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Public land, also known as land in the public domain, is land that is owned and maintained by a government. Public lands in most countries are usually designated as undeveloped, and are preserved by the government for outdoor recreation and the conservation of nature. In the 18th and early 19th centuries, however, public lands were frequently sold or granted to individuals for personal use and homesteading. Much of the land in Canada, the United States, and Australia was at one time public land that the was transferred to individual settlers. Modern-day public lands are usually protected by national public lands laws that restrict and designate how the land may be used and exploited.
All countries contain land that is owned and operated exclusively by the government in accordance with national real property law. Some of this land is used for government purposes, some parcels are sold or leased, but some is intentionally left open. The term “public land” refers to these open spaces, which can include national parks, wildlife preserves, and other undeveloped tracts and parcels. It is often said that public land is land that the government holds in trust for its citizens.
At one time, public land sales and public land grants were the means through which individuals obtained land. This was particularly true of the settlements of the United States, Canada, and Australia. The British government, referred to as “the Crown,” owned these lands, and partitioned acreages out to settlers and colonists. When the United States gained independence, it assumed ownership of all Crown properties, but continued granting and selling it for personal, business, or educational use. Most state universities today sit on land that was at one time public land granted for the express purpose of promoting higher education.
Public lands that remain are, by their very definition, public, but use of them is usually tightly controlled. Many public lands are open for citizens and visitors to explore and enjoy. Hiking, camping, and boating are all popular activities on some public lands, but on others, use of motor vehicles or overnight stays are prohibited.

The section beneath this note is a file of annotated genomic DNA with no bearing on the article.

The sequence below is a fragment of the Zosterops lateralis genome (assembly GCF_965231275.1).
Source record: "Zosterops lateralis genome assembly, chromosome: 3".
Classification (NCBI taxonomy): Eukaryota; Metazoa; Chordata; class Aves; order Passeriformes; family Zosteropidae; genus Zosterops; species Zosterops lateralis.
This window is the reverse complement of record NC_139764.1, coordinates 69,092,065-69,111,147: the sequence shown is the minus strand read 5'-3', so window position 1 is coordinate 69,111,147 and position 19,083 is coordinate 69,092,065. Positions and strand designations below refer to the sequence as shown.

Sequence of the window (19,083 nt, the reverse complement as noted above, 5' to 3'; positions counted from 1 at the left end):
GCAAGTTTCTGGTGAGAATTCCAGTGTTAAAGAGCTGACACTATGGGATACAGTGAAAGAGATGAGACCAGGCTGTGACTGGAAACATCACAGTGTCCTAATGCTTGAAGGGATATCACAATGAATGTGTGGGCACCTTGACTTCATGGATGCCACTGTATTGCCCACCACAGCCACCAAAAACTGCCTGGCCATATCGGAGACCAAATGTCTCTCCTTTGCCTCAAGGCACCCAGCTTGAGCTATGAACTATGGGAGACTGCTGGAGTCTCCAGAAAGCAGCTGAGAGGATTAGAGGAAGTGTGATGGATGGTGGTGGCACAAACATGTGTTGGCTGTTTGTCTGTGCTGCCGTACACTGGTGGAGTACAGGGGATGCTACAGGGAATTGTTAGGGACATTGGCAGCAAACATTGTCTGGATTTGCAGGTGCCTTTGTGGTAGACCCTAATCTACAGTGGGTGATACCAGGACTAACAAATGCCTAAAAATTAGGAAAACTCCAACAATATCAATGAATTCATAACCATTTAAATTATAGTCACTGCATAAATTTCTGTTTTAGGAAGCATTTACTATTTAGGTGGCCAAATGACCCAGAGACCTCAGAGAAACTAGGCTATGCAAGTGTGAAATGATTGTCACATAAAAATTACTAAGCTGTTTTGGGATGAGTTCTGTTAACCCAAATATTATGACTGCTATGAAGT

One of the biggest controversies surrounding the use of public lands arises when public lands contain valuable resources like water, oil, or minerals. For instance, in the United States much of the state of Alaska is held as public land. Alaska’s land is rich with oil, but unless the government specifically allows oil drilling there, this particular benefit will go unrealized. The U.S. government has granted limited use contracts to several oil rigging companies to permit use of the land for certain drilling activities.
In the U.S., public land grants and use enforcement are handled by federal agencies, including the Bureau of Land Management (BLM). The BLM conducts regular surveys of public lands, and manages their upkeep and preservation. Many citizen organizations are also active in preserving and promoting public land. Groups often form to clean up and help maintain public lands on the U.S.’s “National Public Lands Day,” usually celebrated on the last Saturday in September.
Public lands are different from the U.S. concept of federal enclaves. Federal enclaves are parcels of land that the United States government excises from states for its own purposes. Military bases are examples of federal enclaves, because they sit on land within a state, but they are in fact federal property. The U.S. capital, the District of Columbia, is also a federal enclave, carved out of land between the states of Maryland and Virginia. While federal enclaves may contain open spaces, those spaces are not public lands.
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